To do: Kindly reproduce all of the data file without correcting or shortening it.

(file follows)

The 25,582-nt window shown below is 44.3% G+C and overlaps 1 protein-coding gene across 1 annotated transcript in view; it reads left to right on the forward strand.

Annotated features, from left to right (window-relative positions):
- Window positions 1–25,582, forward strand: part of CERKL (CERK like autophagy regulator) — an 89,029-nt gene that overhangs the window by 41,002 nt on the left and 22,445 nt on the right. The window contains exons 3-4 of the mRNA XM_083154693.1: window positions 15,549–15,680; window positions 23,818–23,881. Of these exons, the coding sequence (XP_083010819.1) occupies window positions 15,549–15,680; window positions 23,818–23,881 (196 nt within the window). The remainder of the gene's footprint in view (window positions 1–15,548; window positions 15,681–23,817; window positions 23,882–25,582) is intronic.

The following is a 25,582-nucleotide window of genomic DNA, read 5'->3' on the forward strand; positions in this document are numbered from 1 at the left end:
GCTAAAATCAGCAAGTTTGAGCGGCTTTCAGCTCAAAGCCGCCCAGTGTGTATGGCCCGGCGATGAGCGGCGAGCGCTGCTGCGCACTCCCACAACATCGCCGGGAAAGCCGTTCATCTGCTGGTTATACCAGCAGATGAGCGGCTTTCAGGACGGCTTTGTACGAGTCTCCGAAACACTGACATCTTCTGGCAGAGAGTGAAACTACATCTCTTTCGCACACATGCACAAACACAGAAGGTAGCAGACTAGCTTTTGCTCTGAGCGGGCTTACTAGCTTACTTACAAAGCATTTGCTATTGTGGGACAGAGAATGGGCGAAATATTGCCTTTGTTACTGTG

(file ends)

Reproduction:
The 25,582-nt window shown below is 44.3% G+C and overlaps 1 protein-coding gene across 1 annotated transcript in view; it reads left to right on the forward strand.

Annotated features, from left to right (window-relative positions):
- Window positions 1–25,582, forward strand: part of CERKL (CERK like autophagy regulator) — an 89,029-nt gene that overhangs the window by 41,002 nt on the left and 22,445 nt on the right. The window contains exons 3-4 of the mRNA XM_083154693.1: window positions 15,549–15,680; window positions 23,818–23,881. Of these exons, the coding sequence (XP_083010819.1) occupies window positions 15,549–15,680; window positions 23,818–23,881 (196 nt within the window). The remainder of the gene's footprint in view (window positions 1–15,548; window positions 15,681–23,817; window positions 23,882–25,582) is intronic.

The following is a 25,582-nucleotide window of genomic DNA, read 5'->3' on the forward strand; positions in this document are numbered from 1 at the left end:
GCTAAAATCAGCAAGTTTGAGCGGCTTTCAGCTCAAAGCCGCCCAGTGTGTATGGCCCGGCGATGAGCGGCGAGCGCTGCTGCGCACTCCCACAACATCGCCGGGAAAGCCGTTCATCTGCTGGTTATACCAGCAGATGAGCGGCTTTCAGGACGGCTTTGTACGAGTCTCCGAAACACTGACATCTTCTGGCAGAGAGTGAAACTACATCTCTTTCGCACACATGCACAAACACAGAAGGTAGCAGACTAGCTTTTGCTCTGAGCGGGCTTACTAGCTTACTTACAAAGCATTTGCTATTGTGGGACAGAGAATGGGCGAAATATTGCCTTTGTTACTGTG